"When the National Enquirer did that piece," says Moore, White's publicist, "Trump asked why she didn't call him because he has a relationship with them. With the apartment [she bought in Trump Tower], he was willing to give her a discount. From the beginning of their friendship, she decided that she would never ask him for a favor, and she hasn't. That has contributed to the trust between them."

It was about this time that White was on a flight to San Antonio that was also carrying the band Journey. "Paula walks on board with all sorts of stuff in her arms, and she dropped a big giant book in the aisle," says Cain, 67. "I noticed she had expensive high heels on. I asked her, 'What do you do for a living?' She looked at me and said, 'I am a public speaker.' 'What sort?' I asked. 'I'm a pastor,' she said. 'No, you're not,' I said." Cain, who says he was a "displaced Catholic" at the time, says White prayed over him. "I see a book coming out of you and a studio," she said. "I see God calling you back."

Despite the 16-year age difference, the pair began to date. They were married during a December 2014 trip to Ghana, in a quiet ceremony officiated by one of White's Pentecostal mentors. This was followed by a public wedding at an Orlando hotel in April 2015. It was a third marriage for both. Trump did not attend but sent a $1,000 contribution to White's New Destiny Christian Center as a wedding gift.


Both the role of White and the role of the evangelical advisory council in the Trump administration are opaque, to say the least. The White House Office of Public Liaison (OPL), which is charged with outreach to interest groups, did not respond to my requests for details about how often White is there, who is on the council or whom she meets with. Moore told me that there is no official list of council members and that, while OPL issues invitations to religious leaders who visit, White and other members of the council supply the names.

The administration's lack of specifics about the council has drawn criticism. "With this council, it is murky as to who is on it and what role they have," says Robert Jones, author and CEO of the nonprofit Public Religion Research Institute. "It looks more like another campaign arm than a representative group."

White says her position is that of a "faith adviser" and head of a council with an inner core of about three dozen evangelical leaders who communicate by conference call and occasional visits to Washington. About 10 to 15 leaders who are very engaged receive daily communications from OPL about matters important to Trump, such as religious liberty or criminal justice reform. The entire council rarely meets as a group, but 10 or so members will gather at times at the White House, depending on the issue the administration is seeking feedback about. White adds, however, that many other religious leaders have visited the White House for "listening sessions" and have input with the administration, including Indian American leaders who celebrated the Hindu holiday of Diwali last month with the president.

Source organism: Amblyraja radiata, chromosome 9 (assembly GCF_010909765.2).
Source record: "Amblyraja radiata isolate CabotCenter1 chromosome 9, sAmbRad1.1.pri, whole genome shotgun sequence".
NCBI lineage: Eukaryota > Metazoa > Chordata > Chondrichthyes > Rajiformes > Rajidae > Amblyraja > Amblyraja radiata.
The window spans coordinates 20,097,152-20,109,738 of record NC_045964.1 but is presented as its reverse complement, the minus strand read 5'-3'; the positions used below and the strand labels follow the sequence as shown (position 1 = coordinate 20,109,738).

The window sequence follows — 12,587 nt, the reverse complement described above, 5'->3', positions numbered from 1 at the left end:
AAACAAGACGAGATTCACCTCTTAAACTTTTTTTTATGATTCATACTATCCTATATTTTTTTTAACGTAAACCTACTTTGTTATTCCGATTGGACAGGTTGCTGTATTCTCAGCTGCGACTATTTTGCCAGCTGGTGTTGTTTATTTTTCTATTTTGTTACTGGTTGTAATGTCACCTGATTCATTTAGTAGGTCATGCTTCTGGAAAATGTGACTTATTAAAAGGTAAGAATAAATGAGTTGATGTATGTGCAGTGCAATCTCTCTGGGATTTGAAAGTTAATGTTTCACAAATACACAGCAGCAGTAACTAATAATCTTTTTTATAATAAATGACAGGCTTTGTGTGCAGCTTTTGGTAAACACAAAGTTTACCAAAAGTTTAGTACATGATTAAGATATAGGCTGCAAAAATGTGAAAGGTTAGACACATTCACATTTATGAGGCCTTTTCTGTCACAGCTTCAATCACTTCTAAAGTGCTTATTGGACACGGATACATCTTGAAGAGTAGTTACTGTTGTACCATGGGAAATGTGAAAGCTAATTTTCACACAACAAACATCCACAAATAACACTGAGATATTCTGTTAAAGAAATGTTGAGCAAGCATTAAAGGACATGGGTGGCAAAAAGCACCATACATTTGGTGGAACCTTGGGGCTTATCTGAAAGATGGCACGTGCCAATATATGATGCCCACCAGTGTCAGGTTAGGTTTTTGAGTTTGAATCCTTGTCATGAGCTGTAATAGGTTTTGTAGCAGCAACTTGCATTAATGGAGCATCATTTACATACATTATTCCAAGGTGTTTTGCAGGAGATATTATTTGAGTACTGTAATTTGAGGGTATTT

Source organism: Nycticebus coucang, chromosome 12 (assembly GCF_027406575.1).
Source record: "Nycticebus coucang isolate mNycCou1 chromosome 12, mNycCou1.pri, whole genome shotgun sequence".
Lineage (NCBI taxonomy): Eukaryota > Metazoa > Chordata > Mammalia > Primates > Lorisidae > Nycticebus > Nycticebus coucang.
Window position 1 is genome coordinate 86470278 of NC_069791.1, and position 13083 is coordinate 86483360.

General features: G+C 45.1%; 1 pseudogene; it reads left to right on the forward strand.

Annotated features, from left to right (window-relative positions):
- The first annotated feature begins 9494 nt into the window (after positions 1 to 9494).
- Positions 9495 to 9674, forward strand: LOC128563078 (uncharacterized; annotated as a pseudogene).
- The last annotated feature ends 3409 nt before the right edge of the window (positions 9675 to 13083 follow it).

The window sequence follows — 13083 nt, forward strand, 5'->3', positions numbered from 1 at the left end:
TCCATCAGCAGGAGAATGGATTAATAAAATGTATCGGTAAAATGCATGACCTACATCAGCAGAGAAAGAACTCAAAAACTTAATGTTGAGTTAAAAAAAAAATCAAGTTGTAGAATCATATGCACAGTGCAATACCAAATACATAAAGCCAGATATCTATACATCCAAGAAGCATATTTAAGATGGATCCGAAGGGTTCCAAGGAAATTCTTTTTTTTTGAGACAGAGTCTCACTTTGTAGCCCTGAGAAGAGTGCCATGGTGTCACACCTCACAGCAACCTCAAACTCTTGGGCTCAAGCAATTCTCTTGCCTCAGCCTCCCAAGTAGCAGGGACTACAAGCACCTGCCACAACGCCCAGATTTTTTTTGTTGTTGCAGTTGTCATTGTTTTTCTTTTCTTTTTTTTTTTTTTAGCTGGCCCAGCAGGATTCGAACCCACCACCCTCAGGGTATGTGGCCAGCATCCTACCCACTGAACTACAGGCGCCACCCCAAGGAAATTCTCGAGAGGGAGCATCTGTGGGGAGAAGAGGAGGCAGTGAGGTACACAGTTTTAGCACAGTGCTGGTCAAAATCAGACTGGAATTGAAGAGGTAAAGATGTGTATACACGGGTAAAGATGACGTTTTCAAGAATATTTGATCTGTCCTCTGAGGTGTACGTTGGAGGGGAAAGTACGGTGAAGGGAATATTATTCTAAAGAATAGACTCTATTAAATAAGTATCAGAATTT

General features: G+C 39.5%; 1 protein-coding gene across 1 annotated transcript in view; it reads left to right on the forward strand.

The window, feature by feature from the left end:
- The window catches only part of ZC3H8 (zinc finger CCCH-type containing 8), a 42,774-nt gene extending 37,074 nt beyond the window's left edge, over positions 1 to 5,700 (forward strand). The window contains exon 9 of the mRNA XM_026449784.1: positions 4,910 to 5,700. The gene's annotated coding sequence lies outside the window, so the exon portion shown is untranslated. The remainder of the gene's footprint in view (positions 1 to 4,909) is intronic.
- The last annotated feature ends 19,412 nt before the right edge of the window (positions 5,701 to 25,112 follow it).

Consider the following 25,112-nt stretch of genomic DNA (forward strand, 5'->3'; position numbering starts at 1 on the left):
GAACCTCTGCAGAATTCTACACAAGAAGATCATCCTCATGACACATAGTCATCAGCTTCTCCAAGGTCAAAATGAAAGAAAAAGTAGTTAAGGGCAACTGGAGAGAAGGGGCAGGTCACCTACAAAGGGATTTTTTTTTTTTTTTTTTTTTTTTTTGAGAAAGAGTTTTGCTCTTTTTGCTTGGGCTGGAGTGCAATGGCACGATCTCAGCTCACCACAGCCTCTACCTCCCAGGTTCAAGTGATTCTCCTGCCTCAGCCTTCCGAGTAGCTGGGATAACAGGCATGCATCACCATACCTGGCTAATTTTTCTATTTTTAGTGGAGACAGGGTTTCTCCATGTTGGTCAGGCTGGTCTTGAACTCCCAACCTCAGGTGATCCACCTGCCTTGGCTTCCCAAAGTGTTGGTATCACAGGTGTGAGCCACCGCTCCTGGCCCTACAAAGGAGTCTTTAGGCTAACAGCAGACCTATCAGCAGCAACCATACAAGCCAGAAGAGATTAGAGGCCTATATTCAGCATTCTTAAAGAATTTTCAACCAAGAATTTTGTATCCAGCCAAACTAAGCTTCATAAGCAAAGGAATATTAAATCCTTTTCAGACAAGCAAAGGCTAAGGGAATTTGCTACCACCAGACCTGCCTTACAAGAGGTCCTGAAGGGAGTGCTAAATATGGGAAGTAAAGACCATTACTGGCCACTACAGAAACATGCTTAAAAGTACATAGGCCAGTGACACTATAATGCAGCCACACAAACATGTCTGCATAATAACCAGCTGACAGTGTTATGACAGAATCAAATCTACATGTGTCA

When White arrives at the White House, she says she typically heads for OPL, where she receives a schedule of events that require a faith presence. She puts together guest lists, shuttles between the offices of Vice President Mike Pence (though she has a much more distant relationship with Pence than with Trump), Trump's son-in-law and senior adviser Jared Kushner, and Trump's daughter Ivanka - and connects them with the Christian movers and shakers she knows from three decades of ministry. These include many of the Pentecostal televangelists - with vast followings - whom she met through Christian TV.


"I'm a bridge builder, and I can get information to different places," she says. "I make sure there are people of faith at the Mexican heritage event with the first lady and president. I bring private faith-based organizations together with the government," such as churches helping with relief supplies for hurricane-ravaged Puerto Rico. In addition, White says, "I put people in front of" the president. "He's a good listener, and that's important. He is a fierce leader. He's not a quitter. He digests information and makes informed decisions and has the courage and strength to make good leadership decisions."

The day after she met with the Southern Baptist ministers in Washington, she met with a group of evangelical prayer ministry leaders, including Anne Graham Lotz, daughter of evangelist Billy Graham. Many members of this group wish to see federal and appeals courts filled with sympathetic judges, and White had notes in her purse of 130 such vacancies around the country. Trump "has been quite diligent to fulfill his promises to have originalist, constitutionalist judges," she told me. "The president knows the judiciary is important to his strongest base."

She and the visitors are often joined by legal and public policy specialists, she says. "We get huge access to government officials," she explained after the meeting with Southern Baptist leaders. "Today we dealt with immigration. We bring solutions and come up with strategies." She cited the nomination of Kansas Gov. Sam Brownback to be the ambassador-at-large for international religious freedom - a State Department position - as one of the areas where evangelicals have made their influence felt. "That appointment got pushed up because [council members and others] brought it up at one of those sessions," she noted.